This rubber-sealed, military-looking mask is for sale for £29.87 on Amazon
The dramatic option: Respirator gas mask costing £34.86 for one
Perhaps the most dramatic-looking option of all masks is the gas mask respirator.
These are generally used by people spraying paint or other chemicals which it would be dangerous to inhale, or working in hazardous environments.
The masks have built-in valves fitted with filters which may be able to keep out droplets carrying the coronavirus.
The top listing on Amazon is a mask costing £34.86 and sold by SafeYear, a company based in Shanghai, China. The mask is rated FFP3, meaning it would be suitable for even the riskiest medical procedures.
Another top listed option on the site is a full-face rubber-sealed black mask which costs £29.87.
It is sold by the company Maikoler, based in China, and says it would be delivered by the end of May. The military-looking contraption has no customer ratings.
A woman in New York is pictured wearing a makeshift cloth facemask
A man in Fife, Scotland, shocked shoppers when he turned up at Asda wearing a mask made from a sanitary towel
T-shirts, bandanas and even sanitary towels: Homemade face masks may offer protection, too
Many people are opting to make masks at home using cloth or other materials – some have even been pictured using sanitary towels.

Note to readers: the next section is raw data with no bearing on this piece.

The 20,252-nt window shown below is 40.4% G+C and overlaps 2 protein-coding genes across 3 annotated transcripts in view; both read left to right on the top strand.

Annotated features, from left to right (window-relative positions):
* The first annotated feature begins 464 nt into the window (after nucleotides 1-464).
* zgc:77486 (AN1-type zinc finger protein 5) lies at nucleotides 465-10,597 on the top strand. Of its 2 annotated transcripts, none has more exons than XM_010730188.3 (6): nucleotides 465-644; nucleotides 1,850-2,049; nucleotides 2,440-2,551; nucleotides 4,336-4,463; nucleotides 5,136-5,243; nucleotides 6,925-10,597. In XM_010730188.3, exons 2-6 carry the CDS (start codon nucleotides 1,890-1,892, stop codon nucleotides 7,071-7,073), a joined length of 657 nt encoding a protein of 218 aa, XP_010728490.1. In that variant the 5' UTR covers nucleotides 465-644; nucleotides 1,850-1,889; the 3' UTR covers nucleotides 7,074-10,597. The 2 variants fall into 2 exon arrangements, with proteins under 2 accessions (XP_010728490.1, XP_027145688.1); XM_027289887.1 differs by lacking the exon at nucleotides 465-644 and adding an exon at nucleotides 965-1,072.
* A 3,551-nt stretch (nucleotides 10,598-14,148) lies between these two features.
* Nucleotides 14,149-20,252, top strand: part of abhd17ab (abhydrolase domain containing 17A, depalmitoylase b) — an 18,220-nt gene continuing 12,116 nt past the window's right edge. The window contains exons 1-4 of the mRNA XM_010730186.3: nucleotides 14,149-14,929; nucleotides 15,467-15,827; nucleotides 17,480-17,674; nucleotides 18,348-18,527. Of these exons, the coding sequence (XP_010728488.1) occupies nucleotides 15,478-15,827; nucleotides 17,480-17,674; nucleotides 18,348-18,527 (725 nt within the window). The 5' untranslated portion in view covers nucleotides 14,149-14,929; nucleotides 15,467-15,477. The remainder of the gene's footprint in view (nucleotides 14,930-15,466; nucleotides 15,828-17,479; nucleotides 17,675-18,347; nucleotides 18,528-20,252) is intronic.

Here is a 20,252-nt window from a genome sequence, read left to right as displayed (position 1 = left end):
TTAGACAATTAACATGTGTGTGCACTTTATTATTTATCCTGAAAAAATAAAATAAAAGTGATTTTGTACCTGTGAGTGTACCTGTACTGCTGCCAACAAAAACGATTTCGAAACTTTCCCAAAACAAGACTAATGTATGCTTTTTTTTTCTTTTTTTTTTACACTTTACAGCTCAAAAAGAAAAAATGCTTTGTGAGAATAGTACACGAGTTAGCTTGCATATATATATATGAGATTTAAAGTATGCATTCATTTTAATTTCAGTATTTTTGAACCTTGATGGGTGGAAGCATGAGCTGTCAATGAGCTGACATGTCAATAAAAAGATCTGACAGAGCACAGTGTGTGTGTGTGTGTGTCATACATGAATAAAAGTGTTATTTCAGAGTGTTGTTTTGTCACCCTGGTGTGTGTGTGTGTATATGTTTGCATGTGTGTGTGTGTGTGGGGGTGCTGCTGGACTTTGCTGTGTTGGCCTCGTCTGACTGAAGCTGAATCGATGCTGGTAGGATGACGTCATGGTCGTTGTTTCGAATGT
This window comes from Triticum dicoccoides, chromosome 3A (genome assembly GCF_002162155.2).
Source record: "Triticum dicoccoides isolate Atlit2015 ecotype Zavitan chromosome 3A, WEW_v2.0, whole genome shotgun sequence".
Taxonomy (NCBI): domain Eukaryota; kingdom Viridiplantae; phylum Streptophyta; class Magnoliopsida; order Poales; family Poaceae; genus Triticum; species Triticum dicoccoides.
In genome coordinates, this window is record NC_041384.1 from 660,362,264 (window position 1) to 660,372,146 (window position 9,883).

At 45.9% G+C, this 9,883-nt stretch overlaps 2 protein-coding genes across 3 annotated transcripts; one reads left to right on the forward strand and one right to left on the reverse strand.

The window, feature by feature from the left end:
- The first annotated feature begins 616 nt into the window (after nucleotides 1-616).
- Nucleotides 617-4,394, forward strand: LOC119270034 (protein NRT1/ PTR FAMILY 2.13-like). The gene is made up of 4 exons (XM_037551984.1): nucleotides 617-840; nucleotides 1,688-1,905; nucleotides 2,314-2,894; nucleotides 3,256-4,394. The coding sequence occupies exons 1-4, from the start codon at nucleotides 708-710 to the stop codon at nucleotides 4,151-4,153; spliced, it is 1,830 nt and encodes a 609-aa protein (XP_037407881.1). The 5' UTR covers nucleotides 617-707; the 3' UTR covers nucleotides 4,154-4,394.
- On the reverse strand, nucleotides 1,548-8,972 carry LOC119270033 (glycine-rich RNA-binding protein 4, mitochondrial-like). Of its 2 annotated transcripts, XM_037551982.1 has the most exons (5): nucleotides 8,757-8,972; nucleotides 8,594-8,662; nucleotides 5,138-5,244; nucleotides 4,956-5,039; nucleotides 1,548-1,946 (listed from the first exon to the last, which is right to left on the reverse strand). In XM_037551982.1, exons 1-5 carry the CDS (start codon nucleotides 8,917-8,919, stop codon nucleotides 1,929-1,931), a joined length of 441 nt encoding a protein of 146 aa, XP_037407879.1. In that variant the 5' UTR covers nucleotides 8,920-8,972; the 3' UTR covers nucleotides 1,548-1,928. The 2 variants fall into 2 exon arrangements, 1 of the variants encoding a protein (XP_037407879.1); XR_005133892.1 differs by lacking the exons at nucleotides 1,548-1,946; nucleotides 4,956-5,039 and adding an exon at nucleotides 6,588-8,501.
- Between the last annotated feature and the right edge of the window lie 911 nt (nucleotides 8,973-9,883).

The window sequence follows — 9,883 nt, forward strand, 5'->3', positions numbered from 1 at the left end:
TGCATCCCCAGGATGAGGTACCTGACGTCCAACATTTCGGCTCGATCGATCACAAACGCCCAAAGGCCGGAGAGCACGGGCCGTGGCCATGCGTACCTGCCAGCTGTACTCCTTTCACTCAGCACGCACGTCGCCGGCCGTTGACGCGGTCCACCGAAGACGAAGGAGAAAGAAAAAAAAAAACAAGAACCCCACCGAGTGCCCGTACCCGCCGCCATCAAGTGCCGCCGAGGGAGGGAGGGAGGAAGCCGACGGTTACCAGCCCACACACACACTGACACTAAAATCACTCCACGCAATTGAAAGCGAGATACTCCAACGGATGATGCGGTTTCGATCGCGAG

The Centers for Disease Control and Prevention (CDC) in the US recommends people use cloth face coverings when they go out in public and even has a how-to guide for people to make their own out of t-shirts or bandanas.
The intention of these is not specifically to protect people from catching the virus but to prevent the spread of it by encouraging such widespread use that people who are infected but don’t know about it wear something that blocks the viruses being expelled on their breath.
However, European researchers have suggested these may not be effective and up to 90 per cent of particles can make their way through the fabric.
The European Centre for Disease Prevention and Control said rates of illness were much higher among healthcare staff using masks made out of cloth instead of surgical masks.
It said: ‘Altogether, common fabric cloth masks are not considered protective against respiratory viruses and their use should not be encouraged.